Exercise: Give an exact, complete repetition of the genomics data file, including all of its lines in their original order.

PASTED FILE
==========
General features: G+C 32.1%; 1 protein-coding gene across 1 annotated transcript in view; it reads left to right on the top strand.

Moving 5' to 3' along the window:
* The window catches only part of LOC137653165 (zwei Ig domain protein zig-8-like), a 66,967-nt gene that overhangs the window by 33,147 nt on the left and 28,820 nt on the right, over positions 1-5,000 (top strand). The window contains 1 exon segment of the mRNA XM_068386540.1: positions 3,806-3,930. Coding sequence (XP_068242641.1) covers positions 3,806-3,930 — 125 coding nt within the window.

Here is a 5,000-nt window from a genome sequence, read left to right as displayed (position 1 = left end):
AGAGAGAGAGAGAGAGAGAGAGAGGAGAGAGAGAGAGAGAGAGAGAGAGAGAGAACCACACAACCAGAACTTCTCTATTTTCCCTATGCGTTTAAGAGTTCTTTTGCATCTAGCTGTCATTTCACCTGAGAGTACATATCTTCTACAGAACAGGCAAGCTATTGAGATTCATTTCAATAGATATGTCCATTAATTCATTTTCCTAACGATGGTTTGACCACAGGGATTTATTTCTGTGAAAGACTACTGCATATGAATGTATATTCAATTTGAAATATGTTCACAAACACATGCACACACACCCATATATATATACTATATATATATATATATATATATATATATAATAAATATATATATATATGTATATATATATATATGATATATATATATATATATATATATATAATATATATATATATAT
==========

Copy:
General features: G+C 32.1%; 1 protein-coding gene across 1 annotated transcript in view; it reads left to right on the top strand.

Moving 5' to 3' along the window:
* The window catches only part of LOC137653165 (zwei Ig domain protein zig-8-like), a 66,967-nt gene that overhangs the window by 33,147 nt on the left and 28,820 nt on the right, over positions 1-5,000 (top strand). The window contains 1 exon segment of the mRNA XM_068386540.1: positions 3,806-3,930. Coding sequence (XP_068242641.1) covers positions 3,806-3,930 — 125 coding nt within the window.

Here is a 5,000-nt window from a genome sequence, read left to right as displayed (position 1 = left end):
AGAGAGAGAGAGAGAGAGAGAGAGGAGAGAGAGAGAGAGAGAGAGAGAGAGAGAACCACACAACCAGAACTTCTCTATTTTCCCTATGCGTTTAAGAGTTCTTTTGCATCTAGCTGTCATTTCACCTGAGAGTACATATCTTCTACAGAACAGGCAAGCTATTGAGATTCATTTCAATAGATATGTCCATTAATTCATTTTCCTAACGATGGTTTGACCACAGGGATTTATTTCTGTGAAAGACTACTGCATATGAATGTATATTCAATTTGAAATATGTTCACAAACACATGCACACACACCCATATATATATACTATATATATATATATATATATATATATATAATAAATATATATATATATGTATATATATATATATGATATATATATATATATATATATATATAATATATATATATATAT